[58]           I have also concluded that Mr. Ong was probably concentrating on the manoeuvre of changing lanes and on the parked car in front of him to the exclusion of keeping a proper lookout.  I therefore find that Mr. Ong was negligent and that the defendants must bear some portion of the liability for Ms. Lai’s injuries. 


Defendant Motorcyclist 40% At Fault In Jaywalking Accident

In Walter v Plummer, the jaywalking Plaintiff emerged from the front of a parked vehicle, when he was struck by the Defendant’s motorcycle. The Defendant was not speeding, however was still found to be 40% at fault for not taking all reasonable care.


[40]       These cases illustrate the importance of the prevailing circumstances, either known to the defendant or foreseeable by a reasonable person in the defendant’s situation.


[41]         There are several significant features of the circumstances facing Ms. Plummer that serve to elevate the degree of care required.


[42]         The first is the reasonably foreseeable risk of jaywalking pedestrians. The defendant was aware that students frequently jaywalked across Rutland Road. Ms. White said that, in her experience, there were many jaywalking students in that area shortly after the schools are dismissed. Further, the risk was not just of any jaywalking pedestrians but of students. The fact that the foreseeable pedestrians would be students is significant because young people may take less care for their own safety than adults.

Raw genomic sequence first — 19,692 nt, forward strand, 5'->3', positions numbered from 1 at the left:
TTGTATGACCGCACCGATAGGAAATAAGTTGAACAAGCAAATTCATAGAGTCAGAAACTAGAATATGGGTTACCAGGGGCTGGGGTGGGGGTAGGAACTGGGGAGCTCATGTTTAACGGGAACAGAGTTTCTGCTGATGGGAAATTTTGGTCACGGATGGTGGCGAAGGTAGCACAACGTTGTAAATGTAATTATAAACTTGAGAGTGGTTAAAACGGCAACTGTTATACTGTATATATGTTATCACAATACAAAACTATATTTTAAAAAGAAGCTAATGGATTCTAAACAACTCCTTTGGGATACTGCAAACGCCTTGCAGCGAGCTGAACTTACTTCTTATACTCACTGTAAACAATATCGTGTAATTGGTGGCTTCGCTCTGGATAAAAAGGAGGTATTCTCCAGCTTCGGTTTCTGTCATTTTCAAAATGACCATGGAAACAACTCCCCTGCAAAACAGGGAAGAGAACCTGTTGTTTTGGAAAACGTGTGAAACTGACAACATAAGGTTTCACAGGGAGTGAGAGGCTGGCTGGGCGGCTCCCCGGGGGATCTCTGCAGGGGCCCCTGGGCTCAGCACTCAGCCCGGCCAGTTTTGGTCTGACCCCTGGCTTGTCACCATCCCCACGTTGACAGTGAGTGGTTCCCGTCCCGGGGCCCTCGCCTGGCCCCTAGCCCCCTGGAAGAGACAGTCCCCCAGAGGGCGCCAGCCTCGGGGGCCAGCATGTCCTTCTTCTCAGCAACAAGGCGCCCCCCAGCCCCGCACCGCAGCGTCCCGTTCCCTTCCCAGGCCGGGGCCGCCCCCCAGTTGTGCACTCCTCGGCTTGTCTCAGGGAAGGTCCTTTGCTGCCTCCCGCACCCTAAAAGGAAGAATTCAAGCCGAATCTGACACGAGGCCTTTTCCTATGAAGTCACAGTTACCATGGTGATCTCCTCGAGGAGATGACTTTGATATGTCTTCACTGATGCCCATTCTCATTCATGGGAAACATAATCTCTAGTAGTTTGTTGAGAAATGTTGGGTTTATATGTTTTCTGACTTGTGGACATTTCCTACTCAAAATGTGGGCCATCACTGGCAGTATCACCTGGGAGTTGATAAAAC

[43]         A second and related circumstance is that Ms. Plummer knew that the northbound lane was empty and that the vehicles in the left turn and through southbound lanes were stopped. The prospect of students jaywalking in that situation is higher than it would be if there was traffic moving in both directions.


[44]         Finally, and significantly, Ms. Plummer was passing a tractor-trailer unit stopped in the through lane. That truck entirely obstructed her view of the through lane in front of it. If there were pedestrians attempting to cross, it would have been apparent to her that she would not be able to see them.


[45]         All of these features serve elevate the degree of caution necessary to meet the standard of care. To proceed at 40 kilometres per hour passing a stationary truck in an area known to be frequented by jaywalking students is negligent. It is a situation in which a driver ought to have been proceeding in an “alerted” state, to borrow from the categories used in the perception-response studies.


[46]     As to Mr. Walter, he owed a duty to take reasonable care for his own safety. He breached that duty in a number of ways. He crossed other than at a marked crosswalk, and thus contrary to the statutory obligations he was under. Further, just as it should have been apparent to Ms. Plummer that she could not see crossing pedestrians, it ought to have been apparent to Mr. Walter that he could not see oncoming traffic. Finally, and most significantly, unlike Ms. Plummer who was looking where she was going, Mr. Walter did not look into the oncoming lane at all to determine if he could safely cross. His negligence is greater than that of Ms. Plummer. I apportion liability 60 percent to Mr. Walter and 40 percent to Ms. Plummer.